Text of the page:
Smc5/6 antagonims by HBx is an evolutionary-conserved function of hepatitis B
J Virol. 2018 May 30. pii: JVI.00769-18. doi: 10.1128/JVI.00769-18. [Epub ahead of print] Abdul F1, Filleton F2, Gerossier L3, Paturel A3, Hall J3, Strubin M1, Etienne L4.
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Chronic infection with hepatitis B virus (HBV) is a major cause of liver disease and cancer in humans. HBVs (family Hepadnaviridae) have been associated with mammals for millions of years. Recently, the Smc5/6 complex, known for its essential housekeeping functions in genome maintenance, was identified as an antiviral restriction factor of human HBV. The virus has, however, evolved to counteract this defense mechanism by degrading the complex via its regulatory HBx protein. Whether the antiviral activity of the Smc5/6 complex against hepadnaviruses is an important and evolutionarily conserved function is unknown. Here, we used an evolutionary and functional approach to address this question. We first performed phylogenetic and positive selection analyses of the Smc5/6 complex subunits and found that they have been conserved in primates and mammals. Yet, Smc6 showed marks of adaptive evolution, potentially reminiscent of virus-host “arms-race”. We then functionally tested the HBx from six divergent hepadnaviruses naturally infecting primates, rodents, and bats. Despite little sequence homology, we demonstrate that these HBx efficiently degraded mammalian Smc5/6 complexes, independently of the host species and of the sites under positive selection. Importantly, all HBx also rescued the replication of an HBx-deficient HBV in primary human hepatocytes. These findings point to an evolutionarily-conserved requirement for Smc5/6 inactivation by HBx, showing that the Smc5/6 antiviral activity has been an important defense mechanism against hepadnaviruses in mammals. It would be interesting to investigate whether Smc5/6 may further be a restriction factor of other yet unidentified viruses that may have driven some of its adaptation.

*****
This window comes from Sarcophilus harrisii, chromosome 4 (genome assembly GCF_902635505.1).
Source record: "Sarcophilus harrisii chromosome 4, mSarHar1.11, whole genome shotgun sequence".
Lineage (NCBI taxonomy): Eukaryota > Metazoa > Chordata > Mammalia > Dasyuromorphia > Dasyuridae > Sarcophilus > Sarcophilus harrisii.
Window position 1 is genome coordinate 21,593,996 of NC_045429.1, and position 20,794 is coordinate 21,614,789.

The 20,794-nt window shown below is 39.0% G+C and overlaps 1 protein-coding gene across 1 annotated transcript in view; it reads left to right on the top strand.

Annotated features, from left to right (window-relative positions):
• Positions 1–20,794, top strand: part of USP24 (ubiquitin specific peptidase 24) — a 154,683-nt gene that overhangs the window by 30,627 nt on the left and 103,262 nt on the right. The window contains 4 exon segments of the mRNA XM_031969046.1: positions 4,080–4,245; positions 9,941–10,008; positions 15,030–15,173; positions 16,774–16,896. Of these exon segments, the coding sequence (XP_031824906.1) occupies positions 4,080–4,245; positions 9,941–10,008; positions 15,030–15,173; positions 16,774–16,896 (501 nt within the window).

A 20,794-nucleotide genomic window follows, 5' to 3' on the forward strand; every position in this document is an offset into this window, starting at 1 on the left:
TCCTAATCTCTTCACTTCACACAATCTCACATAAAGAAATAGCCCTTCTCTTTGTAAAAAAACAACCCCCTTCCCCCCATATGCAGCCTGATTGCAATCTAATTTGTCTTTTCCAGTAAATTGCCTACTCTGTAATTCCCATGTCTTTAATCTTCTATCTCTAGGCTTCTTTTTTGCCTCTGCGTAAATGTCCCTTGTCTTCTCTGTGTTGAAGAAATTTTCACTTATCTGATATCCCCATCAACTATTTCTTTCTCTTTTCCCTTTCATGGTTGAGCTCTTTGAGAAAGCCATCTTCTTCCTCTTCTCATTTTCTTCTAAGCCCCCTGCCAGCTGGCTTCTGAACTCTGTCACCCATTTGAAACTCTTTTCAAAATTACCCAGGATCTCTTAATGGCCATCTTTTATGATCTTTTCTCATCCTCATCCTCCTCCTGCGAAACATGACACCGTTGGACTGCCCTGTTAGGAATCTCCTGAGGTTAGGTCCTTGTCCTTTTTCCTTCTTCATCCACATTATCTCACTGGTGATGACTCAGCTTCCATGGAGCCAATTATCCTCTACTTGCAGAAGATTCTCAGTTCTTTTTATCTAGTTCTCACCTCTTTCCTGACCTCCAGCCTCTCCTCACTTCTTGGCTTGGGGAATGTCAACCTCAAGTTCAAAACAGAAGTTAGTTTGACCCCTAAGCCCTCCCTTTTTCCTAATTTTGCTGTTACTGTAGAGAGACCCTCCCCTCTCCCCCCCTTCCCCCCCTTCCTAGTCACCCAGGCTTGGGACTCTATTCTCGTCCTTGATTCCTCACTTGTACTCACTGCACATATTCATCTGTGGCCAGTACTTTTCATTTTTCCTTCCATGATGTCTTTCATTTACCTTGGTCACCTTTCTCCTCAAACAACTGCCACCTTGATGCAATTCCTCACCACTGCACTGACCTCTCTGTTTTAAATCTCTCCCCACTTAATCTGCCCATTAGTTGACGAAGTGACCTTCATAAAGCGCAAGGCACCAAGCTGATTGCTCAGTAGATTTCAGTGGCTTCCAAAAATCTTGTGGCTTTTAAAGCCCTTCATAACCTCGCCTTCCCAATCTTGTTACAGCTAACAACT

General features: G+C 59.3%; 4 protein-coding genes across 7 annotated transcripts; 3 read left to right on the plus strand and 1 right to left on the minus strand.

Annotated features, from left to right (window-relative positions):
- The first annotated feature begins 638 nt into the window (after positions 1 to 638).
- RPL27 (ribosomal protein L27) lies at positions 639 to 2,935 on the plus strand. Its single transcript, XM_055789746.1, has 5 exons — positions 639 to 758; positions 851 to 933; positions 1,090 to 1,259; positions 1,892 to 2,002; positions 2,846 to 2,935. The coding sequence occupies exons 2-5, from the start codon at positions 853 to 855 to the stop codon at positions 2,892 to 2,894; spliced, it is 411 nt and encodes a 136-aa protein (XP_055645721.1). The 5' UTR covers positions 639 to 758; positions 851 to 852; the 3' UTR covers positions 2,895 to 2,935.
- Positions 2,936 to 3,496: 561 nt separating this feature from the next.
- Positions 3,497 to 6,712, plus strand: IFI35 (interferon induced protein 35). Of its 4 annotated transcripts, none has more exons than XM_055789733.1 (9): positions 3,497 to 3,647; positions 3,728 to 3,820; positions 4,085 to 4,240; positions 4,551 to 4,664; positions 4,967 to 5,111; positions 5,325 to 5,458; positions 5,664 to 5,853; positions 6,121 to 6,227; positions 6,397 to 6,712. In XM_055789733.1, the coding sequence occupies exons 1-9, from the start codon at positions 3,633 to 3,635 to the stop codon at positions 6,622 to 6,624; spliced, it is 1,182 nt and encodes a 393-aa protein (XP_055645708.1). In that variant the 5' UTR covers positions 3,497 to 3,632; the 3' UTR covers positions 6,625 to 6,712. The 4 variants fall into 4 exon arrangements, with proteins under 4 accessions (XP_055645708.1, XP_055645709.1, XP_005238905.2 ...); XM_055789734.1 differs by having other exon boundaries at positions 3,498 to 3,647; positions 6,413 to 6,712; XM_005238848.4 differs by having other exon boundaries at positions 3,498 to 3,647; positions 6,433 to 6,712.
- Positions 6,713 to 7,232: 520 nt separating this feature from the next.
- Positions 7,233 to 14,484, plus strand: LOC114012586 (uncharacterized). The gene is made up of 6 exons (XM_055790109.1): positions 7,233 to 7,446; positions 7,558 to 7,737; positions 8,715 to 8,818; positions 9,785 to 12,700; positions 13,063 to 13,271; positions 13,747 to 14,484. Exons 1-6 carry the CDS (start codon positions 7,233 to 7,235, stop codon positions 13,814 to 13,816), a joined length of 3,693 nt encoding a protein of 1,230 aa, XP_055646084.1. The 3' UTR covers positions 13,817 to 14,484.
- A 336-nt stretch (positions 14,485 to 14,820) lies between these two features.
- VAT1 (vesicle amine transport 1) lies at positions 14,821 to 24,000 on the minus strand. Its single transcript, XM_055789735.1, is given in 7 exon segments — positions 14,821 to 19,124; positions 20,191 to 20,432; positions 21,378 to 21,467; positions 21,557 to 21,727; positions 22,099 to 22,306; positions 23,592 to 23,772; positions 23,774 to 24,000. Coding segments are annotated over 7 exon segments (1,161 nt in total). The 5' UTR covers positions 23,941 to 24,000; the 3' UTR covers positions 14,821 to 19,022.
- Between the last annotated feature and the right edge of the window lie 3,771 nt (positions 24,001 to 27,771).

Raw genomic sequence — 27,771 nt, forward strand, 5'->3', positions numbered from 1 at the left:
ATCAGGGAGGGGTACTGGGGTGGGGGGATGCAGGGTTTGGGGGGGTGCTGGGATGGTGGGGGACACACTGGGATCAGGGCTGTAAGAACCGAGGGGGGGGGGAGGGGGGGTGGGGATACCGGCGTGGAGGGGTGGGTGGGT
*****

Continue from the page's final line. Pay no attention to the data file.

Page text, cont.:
Importance: Infection with hepatitis B virus (HBV) led to 887000 human deaths in 2015. HBV has been co-evolving with mammals for millions of years. Recently, the Smc5/6 complex, which has essential housekeeping functions, was identified as a restriction factor of human HBV antagonized by the regulatory HBx protein. Here, we address whether the antiviral activity of Smc5/6 is an important evolutionarily conserved function. We found that all six subunits of Smc5/6 have been conserved in primates with only Smc6 showing signatures of “evolutionary arms-race”. Using evolution-guided functional analyses that include infections of primary human hepatocytes, we demonstrate that HBx from very divergent mammalian HBVs could all efficiently antagonize Smc5/6, independently of the host species and sites under positive selection. These findings show that the Smc5/6 antiviral activity against HBV is an important function in mammals. They also raise the intriguing possibility that Smc5/6 may restrict other, yet unidentified viruses.
Affiliations des auteurs:
1- Department of Microbiology and Molecular Medicine, University Medical Centre (C.M.U.)/University of Geneva, Geneva, Switzerland.
2- CIRI – International Center for Infectiology Research, Inserm, U1111, Université Claude Bernard Lyon 1, CNRS, UMR5308, Ecole Normale Supérieure de Lyon, Univ Lyon, Lyon, France. (co premier auteur).
3- CRCL- UMR Inserm 1052 – CNRS 5286, Lyon, France.
4- CIRI – International Center for Infectiology Research, Inserm, U1111, Université Claude Bernard Lyon 1, CNRS, UMR5308, Ecole Normale Supérieure de Lyon, Univ Lyon, Lyon, France email@example.com.